Efforts to resolve Utah's two-year-old nagging thrift crisis took a major step forward Friday as attorneys for depositors accepted a $100 million settlement from the state.

Gov. Norm Bangerter announced the agreement at an evening press conference at the Governor's Mansion, following an eight-hour negotiating session between state officials, attorneys for the state's insurance carriers and attorneys for depositors."We feel this is a fair agreement. It's been a difficult one to achieve," Bangerter said. "We have worked together in good faith. We've had our challenges and disagreements, but we've never stopped talking.

"This is a compromise to which everyone seems to agree."

Asked if the settlement was an admission of liability by the state in its handling of Utah's troubled thrift industry, Bangerter said, "In our view there was some exposure, and in a lawsuit like this you aren't sure how it's going to turn out or how much it will cost to fight it. We saw it as a major public policy issue."

The agreement settles claims between the state and thrift depositors, whose multimillion-dollar lawsuit accused the state of negligence in regulating the thrift industry, which collapsed in 1986, freezing millions of dollars in savings of about 15,000 depositors.

The complaints also accuse former thrift industry officials and advisers of fraud and racketeering. Legal counsel for the state, depositors and the state's insurance carriers have agreed to jointly pursue depositors' claims against the third-party defendants.

"I would like to thank God that this long moment in the lives of the depositors is now close to a close," said Malcolm Misuraca, lead counsel for Depositors of Insured Thrifts, the depositor organization leading the effort to recover losses suffered in Utah's thrift crisis.

He expressed the "praise and gratitude we feel on behalf of the depositors to Gov. Bangerter, without whose steadfastness . . . this settlement would never have been reached."

Despite that optimisim, the agreement doesn't immediately return 100 percent of depositors' savings and still faces several hurdles before it becomes effective.

DOIT's steering committee and the plaintiffs in the class-action suit approved the settlement late Friday night. The settlement still needs the eventual approval of all thrift depositors and the state Legislature to become effective.

Bangerter said he anticipates calling an Aug. 31 special session to deal with the estimated $30 million bond and $9 million appropriation needed to finance the settlement.

The settlement must also be approved by the state court where the class-action suit has been filed and which is overseeing liquidation of the failed thrifts.

Five thrift and loans were taken over by the state in 1986 after regulators declared the thrifts' deposit insurance fund, the Industrial Loan Guaranty Corp., was insolvent.

About $106 million in thrift deposit accounts were frozen as a result of the action, and the thrifts are now being liquidated. Depositors filed their lawsuit to recover anticipated losses.

The $100 million settlement is $6 million short of depositors' principal and does not include interest or legal fees.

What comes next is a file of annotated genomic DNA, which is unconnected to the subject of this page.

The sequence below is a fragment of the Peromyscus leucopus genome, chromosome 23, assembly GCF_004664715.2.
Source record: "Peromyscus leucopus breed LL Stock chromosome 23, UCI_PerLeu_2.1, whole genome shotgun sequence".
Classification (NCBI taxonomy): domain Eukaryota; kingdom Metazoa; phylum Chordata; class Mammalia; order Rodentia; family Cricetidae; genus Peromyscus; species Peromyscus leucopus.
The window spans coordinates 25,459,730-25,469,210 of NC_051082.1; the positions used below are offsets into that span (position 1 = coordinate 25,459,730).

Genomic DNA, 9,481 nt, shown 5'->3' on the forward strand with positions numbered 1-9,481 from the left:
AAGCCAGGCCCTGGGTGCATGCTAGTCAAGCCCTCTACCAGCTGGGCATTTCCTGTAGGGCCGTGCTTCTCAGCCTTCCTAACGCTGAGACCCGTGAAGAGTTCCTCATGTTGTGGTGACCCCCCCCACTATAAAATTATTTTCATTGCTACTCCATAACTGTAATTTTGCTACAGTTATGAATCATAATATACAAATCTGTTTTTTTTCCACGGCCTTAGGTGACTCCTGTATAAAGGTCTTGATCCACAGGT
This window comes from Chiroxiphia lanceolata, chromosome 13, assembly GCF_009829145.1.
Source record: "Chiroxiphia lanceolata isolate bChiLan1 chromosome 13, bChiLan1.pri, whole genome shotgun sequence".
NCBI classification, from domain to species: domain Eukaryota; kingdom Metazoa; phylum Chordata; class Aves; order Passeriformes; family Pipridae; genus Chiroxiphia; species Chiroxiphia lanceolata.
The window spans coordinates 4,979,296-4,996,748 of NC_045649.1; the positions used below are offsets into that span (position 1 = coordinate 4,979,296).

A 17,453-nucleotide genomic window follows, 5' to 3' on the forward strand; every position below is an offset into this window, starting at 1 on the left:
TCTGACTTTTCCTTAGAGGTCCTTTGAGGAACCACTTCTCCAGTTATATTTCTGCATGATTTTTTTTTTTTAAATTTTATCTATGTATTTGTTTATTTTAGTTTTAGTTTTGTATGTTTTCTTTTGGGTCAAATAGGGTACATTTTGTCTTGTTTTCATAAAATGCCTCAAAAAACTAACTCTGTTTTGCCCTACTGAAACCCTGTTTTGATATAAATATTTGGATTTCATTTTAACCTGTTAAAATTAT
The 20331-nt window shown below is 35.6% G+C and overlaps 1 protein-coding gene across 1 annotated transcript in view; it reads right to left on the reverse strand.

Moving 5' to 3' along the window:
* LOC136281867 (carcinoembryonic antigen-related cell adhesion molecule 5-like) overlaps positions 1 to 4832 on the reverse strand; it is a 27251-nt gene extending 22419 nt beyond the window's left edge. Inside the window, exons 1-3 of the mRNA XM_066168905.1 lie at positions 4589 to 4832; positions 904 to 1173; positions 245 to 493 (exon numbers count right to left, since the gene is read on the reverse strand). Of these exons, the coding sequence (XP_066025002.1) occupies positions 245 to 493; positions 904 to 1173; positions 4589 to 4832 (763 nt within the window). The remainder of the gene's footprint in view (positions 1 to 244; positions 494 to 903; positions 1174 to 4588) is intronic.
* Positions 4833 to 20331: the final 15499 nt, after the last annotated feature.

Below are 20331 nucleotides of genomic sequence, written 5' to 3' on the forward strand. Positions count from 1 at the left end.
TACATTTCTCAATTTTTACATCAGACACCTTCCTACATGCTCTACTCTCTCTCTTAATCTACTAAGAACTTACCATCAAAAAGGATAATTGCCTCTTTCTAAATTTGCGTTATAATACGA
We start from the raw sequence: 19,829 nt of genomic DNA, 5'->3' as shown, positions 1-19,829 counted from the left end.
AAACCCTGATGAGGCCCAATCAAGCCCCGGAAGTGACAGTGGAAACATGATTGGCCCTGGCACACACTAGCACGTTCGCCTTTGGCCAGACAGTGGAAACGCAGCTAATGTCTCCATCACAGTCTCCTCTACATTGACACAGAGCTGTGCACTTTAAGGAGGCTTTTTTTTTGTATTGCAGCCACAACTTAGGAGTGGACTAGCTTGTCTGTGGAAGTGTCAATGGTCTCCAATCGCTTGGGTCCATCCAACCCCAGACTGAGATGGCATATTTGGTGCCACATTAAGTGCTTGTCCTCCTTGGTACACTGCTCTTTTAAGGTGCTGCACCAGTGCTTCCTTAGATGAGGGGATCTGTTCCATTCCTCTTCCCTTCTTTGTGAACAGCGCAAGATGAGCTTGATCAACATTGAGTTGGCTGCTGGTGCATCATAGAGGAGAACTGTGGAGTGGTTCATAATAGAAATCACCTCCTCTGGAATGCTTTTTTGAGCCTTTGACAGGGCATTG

But DOIT attorneys and Bangerter are confident the shortfall to depositors and some reimbursement to the state will be made up through pursuing claims against the third-party defendants.

"We hope those potential litigants will come forward as we have now," Bangerter said.

DOIT attorneys said their fees, which could range between $10 million and $20 million, would come from claims against the third-party defendants.

The third-party defendants - former thrift owners, trustees of the ILGC, local accounting firms and attorneys - rejected Bangerter's previous requests to take part in the settlement.

To finance the settlement the state will issue a $33 million general obligation bond, put in $9 million from its Risk Management Fund and the state's liability carriers will contribute $19 million.

The remaining $39 million, recovered through thrift liquidation, has already been distributed to depositors.

The bond would be financed through proceeds from the ongoing liquidation of the thrifts' assets, remaining assets in the ILGC and $2 million left from a $5 million 1986 appropriation to deal with the thrifts.

Bangerter said the state will essentially be putting up $14 million in cash with the prosect of getting $4 million of that back through claims against the third-party defendants.

"I am sure we squeezed every penny we could from the state. We said no quite a few times," said DOIT co-counsel George Haley.

The difference between this settlement and the $96 million state offer DOIT rejected last Tuesday is an additional $4 million put up by state liability carriers and the agreement to share expenses in pursuing the additional claims.

Under the agreement, the first $6 million received from third-party defendants will go to depositors, giving them 100 percent of their principal.

Further judgments would be shared: 40 percent to depositors, 30 percent to the state and 30 percent to the state's insurance carriers, until the state receives $4 million.

After the state receives $4 million, proceeds from winning claims against other defendants would be split 50-50 between depositors and the state's insurance carriers.